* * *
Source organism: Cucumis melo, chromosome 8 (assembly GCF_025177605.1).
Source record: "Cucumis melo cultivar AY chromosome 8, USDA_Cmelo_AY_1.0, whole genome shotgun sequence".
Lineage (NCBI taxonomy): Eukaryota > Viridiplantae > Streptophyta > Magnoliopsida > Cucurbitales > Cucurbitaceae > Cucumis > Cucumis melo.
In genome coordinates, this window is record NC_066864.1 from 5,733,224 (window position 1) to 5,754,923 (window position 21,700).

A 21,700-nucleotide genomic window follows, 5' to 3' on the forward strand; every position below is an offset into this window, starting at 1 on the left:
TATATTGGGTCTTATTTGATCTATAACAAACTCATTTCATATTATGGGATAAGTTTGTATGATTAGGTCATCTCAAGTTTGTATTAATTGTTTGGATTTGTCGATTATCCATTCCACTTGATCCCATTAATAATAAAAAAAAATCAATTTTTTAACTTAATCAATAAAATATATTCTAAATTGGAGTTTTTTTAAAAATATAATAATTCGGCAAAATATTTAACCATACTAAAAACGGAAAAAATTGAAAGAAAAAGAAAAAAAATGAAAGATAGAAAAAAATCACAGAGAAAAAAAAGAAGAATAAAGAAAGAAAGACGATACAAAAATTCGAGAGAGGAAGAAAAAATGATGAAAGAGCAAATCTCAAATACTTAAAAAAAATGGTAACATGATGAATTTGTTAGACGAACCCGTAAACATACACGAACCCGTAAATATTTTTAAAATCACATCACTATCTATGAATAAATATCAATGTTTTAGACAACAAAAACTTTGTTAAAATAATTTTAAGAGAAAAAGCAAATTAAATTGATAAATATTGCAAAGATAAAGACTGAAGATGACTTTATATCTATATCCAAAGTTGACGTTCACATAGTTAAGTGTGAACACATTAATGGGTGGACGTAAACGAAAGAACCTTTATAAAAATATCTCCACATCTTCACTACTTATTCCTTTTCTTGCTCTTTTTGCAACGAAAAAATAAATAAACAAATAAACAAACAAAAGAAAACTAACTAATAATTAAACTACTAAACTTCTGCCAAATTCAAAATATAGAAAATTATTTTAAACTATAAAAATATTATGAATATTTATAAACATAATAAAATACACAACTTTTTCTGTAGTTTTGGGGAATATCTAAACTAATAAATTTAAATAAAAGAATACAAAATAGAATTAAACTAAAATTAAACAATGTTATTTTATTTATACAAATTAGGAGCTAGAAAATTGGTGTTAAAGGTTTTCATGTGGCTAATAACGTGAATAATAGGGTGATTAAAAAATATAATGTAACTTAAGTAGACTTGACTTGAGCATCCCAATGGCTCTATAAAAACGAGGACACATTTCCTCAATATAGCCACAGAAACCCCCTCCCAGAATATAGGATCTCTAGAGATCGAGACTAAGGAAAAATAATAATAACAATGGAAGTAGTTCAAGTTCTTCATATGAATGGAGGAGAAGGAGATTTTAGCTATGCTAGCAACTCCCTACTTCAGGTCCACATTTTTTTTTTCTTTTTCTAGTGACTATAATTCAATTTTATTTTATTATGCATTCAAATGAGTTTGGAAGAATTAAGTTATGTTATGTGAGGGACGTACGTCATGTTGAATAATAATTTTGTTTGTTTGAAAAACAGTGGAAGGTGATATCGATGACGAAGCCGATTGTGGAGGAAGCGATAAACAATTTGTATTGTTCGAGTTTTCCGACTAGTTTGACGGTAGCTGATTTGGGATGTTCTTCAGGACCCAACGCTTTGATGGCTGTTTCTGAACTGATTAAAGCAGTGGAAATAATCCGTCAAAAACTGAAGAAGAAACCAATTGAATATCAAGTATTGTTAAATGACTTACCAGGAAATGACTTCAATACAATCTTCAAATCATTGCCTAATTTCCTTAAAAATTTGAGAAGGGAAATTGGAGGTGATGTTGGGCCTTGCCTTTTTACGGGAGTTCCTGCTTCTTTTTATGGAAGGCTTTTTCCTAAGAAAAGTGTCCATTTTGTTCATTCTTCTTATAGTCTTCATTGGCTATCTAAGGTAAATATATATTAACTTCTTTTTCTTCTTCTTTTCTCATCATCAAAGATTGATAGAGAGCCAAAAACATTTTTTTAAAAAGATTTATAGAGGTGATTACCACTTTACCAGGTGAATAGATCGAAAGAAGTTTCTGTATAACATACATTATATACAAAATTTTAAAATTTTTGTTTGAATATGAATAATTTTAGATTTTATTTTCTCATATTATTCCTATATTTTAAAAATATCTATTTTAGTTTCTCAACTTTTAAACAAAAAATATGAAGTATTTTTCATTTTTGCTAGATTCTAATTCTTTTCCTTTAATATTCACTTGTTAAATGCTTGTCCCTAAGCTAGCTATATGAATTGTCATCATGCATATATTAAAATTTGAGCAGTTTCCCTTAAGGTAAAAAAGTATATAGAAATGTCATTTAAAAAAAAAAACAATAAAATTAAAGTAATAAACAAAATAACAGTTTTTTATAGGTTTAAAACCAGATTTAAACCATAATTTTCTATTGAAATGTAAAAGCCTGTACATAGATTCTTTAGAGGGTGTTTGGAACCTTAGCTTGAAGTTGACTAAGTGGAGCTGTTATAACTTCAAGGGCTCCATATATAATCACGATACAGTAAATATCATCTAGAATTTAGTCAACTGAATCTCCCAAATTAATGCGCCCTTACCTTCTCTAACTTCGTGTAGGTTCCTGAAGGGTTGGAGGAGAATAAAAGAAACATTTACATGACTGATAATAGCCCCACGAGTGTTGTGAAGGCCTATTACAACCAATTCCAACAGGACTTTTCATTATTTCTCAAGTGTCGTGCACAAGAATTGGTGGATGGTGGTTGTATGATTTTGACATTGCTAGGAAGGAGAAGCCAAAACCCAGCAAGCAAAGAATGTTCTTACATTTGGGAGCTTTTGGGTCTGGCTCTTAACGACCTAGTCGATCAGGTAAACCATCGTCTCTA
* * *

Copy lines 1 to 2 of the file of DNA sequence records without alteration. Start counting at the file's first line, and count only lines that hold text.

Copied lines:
Source organism: Cucumis melo, chromosome 8 (assembly GCF_025177605.1).
Source record: "Cucumis melo cultivar AY chromosome 8, USDA_Cmelo_AY_1.0, whole genome shotgun sequence".